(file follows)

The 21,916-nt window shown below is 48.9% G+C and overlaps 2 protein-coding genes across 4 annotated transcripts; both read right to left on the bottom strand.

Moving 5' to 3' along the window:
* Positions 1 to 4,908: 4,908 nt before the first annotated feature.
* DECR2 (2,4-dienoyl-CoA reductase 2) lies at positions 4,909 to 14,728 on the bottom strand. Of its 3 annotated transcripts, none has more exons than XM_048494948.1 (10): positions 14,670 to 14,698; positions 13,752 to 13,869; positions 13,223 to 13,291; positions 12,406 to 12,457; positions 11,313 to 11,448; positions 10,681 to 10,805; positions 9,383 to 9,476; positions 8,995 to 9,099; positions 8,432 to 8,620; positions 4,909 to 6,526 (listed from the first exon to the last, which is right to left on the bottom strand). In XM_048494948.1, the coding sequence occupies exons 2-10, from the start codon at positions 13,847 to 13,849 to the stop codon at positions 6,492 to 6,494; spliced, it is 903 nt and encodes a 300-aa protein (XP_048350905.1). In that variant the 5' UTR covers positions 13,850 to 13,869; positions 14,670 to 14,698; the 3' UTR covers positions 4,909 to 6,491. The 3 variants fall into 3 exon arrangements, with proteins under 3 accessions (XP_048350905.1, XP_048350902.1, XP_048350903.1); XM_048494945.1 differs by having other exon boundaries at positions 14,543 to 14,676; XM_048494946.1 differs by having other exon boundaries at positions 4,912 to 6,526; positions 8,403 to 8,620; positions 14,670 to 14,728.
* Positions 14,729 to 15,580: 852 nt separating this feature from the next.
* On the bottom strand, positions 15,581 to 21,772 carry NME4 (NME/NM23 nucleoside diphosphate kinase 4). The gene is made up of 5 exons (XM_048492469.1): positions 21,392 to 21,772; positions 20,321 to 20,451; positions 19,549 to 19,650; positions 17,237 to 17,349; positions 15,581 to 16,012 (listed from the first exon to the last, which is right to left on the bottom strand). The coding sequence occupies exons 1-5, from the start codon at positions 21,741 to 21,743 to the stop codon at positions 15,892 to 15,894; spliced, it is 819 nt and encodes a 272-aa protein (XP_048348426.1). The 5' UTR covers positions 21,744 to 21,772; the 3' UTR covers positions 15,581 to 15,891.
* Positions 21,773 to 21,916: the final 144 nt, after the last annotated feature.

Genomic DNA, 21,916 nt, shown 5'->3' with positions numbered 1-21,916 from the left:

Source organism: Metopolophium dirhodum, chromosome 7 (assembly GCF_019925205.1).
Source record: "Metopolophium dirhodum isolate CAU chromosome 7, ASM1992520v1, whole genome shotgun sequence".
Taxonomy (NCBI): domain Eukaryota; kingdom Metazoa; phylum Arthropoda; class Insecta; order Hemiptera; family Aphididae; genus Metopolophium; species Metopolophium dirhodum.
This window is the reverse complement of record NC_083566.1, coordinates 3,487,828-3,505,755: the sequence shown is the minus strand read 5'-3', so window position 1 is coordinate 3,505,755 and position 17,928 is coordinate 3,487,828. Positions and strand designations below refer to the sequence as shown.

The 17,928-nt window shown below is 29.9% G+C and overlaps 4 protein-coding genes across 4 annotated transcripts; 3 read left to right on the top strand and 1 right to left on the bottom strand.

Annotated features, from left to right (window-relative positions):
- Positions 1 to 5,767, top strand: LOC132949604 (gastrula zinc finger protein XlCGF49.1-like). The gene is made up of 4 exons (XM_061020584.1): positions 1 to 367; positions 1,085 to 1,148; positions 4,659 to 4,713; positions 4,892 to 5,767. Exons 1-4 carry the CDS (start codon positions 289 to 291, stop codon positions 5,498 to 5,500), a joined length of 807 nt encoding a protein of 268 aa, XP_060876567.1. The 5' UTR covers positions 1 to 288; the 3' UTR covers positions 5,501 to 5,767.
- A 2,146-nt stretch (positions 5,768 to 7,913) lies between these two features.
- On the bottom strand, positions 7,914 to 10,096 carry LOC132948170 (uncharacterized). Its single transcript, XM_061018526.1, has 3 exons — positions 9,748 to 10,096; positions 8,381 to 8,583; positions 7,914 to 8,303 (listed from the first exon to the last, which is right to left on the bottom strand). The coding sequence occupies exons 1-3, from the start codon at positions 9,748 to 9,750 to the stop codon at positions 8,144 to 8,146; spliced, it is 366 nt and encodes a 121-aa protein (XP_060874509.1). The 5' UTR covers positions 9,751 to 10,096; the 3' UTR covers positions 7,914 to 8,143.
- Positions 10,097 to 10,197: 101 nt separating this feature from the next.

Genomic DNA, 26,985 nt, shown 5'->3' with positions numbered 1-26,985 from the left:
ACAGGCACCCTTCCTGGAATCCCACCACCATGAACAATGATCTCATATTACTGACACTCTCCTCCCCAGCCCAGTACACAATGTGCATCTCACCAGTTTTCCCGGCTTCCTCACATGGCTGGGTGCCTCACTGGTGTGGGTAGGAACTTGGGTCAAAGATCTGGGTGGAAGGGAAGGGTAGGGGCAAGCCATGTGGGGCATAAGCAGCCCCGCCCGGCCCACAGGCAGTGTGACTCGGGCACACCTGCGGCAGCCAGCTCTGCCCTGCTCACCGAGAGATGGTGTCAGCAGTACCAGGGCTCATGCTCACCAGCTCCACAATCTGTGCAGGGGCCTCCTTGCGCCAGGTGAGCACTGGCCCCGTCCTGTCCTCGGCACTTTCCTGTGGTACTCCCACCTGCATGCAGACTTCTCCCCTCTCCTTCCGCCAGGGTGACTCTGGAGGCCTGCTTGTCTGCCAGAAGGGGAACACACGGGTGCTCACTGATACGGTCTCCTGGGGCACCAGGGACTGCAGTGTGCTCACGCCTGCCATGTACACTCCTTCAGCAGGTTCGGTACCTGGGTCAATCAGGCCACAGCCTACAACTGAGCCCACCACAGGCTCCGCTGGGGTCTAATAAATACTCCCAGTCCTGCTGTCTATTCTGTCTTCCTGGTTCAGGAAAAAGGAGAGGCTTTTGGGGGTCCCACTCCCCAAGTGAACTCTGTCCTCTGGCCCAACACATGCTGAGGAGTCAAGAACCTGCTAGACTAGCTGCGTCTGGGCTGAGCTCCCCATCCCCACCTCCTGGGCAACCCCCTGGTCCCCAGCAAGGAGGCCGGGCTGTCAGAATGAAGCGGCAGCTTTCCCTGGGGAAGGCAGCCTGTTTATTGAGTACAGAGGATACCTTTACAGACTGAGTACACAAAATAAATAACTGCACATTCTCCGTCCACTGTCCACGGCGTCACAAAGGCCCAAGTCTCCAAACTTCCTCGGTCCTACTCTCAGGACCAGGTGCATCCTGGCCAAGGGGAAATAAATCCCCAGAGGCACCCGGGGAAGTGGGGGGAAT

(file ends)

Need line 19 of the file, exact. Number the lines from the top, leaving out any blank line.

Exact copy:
Genomic DNA, 26,985 nt, shown 5'->3' with positions numbered 1-26,985 from the left: